Hillary Clinton was angry about free trade, and she wanted Wisconsin to know it. "I'm tired of being played for a patsy," the candidate said, 48 hours before the state's Democrats would hand a 17-point landslide to Barack Obama. "It's time we said to the rest of the world, 'If you want to have anything to do with our market, you have to play by our rules.'?"
That may have been red meat for a hungry crowd in the economically depressed upper Midwest. But Clinton sang the same tune in an interview with the liberal Capital Times newspaper in Madison, railing against a North American Free Trade Agreement (NAFTA), one of her husband's most famous economic initiatives.
"It did not fulfill its expectations and caused a lot of consequences that we're going to have to deal with," she told the paper. "I have clearly stated for a number of years that we need to have the kind of pro-American smart trade that comes from looking at the trade agreements we've already passed, evaluating them and revising them so that they're more in keeping with…the standards that we expect."
The main selling point of Hillary Clinton's campaign, ratcheted up after Barack Obama started scaring her up a ladder, had been her "35 years of experience," along with a certain nostalgia for the 1990s, which both Hillary and Bill smugly described on the campaign trail as having been "pretty good." The linchpin of that claim was the economic boom of the Bill years. Yet last fall Hillary began to soft-pedal or sweep under the carpet the very policies that made the boom possible.
NAFTA was a critical moment in Bill Clinton's presidency, a New Democratic victory over the old union elements of the party. When Clinton signed the final treaties in 1993, he warned that no government action "can change the fact that information can flash across the world, that people can move money around in the blink of an eye." He compared trade skepticism to the ways of old and dying industrial nations: "If we learn anything from the collapse of the Berlin Wall and the fall of the governments in Eastern Europe, [it's that] even a totally controlled society cannot resist the winds of change that economics and technology and information flow have imposed in this world of ours."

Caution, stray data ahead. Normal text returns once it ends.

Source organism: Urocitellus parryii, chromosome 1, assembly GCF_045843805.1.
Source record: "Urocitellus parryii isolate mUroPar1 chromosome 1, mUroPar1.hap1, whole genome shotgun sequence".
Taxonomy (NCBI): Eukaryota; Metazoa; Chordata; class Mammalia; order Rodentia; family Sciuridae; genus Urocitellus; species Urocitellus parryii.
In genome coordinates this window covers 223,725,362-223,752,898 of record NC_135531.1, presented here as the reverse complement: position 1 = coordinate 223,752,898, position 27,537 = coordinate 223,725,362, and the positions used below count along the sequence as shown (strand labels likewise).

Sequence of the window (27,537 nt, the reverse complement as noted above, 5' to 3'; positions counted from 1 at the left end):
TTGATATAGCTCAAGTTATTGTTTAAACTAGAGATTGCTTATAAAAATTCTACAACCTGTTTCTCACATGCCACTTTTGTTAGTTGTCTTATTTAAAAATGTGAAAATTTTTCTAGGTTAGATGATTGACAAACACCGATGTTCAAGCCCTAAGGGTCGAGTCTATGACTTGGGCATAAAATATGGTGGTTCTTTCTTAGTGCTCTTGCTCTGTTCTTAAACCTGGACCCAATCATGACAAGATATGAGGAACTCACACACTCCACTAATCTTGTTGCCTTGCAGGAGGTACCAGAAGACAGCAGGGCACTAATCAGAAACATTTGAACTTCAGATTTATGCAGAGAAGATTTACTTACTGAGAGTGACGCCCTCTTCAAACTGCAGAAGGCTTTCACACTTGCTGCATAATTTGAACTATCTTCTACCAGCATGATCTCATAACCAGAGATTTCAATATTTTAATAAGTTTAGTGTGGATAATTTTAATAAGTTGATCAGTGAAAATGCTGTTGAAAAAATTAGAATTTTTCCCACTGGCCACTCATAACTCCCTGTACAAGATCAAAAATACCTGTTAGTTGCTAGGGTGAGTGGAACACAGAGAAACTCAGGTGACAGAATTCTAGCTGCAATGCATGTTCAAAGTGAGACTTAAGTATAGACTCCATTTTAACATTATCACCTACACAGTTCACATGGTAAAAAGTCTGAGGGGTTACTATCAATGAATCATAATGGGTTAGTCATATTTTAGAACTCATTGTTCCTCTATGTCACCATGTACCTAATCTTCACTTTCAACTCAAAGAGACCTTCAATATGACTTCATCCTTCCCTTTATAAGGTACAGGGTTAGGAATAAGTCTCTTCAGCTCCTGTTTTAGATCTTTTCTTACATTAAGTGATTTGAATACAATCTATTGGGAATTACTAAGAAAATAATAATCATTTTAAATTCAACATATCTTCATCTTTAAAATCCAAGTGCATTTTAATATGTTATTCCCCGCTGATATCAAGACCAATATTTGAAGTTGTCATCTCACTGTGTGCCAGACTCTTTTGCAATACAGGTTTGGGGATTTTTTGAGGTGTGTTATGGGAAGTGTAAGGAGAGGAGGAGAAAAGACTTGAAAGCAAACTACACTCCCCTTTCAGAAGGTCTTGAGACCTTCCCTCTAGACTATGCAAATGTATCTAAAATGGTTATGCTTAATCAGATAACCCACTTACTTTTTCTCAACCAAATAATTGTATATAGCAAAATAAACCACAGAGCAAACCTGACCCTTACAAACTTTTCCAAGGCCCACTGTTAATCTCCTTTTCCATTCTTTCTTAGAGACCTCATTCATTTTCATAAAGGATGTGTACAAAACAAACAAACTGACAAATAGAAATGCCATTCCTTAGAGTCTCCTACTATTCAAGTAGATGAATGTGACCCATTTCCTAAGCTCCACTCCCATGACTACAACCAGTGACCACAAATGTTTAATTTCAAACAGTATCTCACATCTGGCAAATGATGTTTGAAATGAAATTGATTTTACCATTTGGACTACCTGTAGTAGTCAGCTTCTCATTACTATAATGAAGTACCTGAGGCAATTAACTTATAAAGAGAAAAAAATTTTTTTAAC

As recently as 2006, Hillary Clinton positioned herself as the heir to this trade-accommodating policy. She was not a "die-hard free-trader," she said at the time, but she also wasn't "an unreconstructed protectionist with very little regard, frankly, for how trade agreements are actually working."
It's not a mystery how NAFTA is working, actually. America's GDP and industrial production have grown about 50 percent since the trade pact took effect. Total U.S. unemployment was 6.9 percent in 1993, before NAFTA went into effect; today it's 4.9 percent. Hillary Clinton once considered this an accomplishment.
But then came the 2008 presidential campaign. In a November 2007 Iowa speech to the United Auto Workers, Clinton called for a "time-out" to "take stock of where we are on trade." As the mortgage default wave gathered momentum in late 2007 and early 2008, Clinton proposed freezing adjustable rates by legislative fiat. To help eliminate the gender gap in salaries, Clinton endorsed the Paycheck Fairness Act, which would require a federal study to pave the way for an eventual legislative fix.
Barack Obama, meanwhile, matched her stride for stride toward the old economic left. Before the January 3 Iowa caucus, the Iowa Fair Trade Campaign, a union-backed group that describes NAFTA and the World Trade Organization as "a proven failure for working people," asked the candidates to explain their trade stances. Obama promised that revisiting NAFTA was "one of the first things I'll do as president," language in line with what he's said to other audiences but a lot tougher. (Clinton has vowed to review trade agreements every five years.) Obama also played up his support for the Fair Pay Act, which makes it easier for employees to sue for pay discrimination based on gender.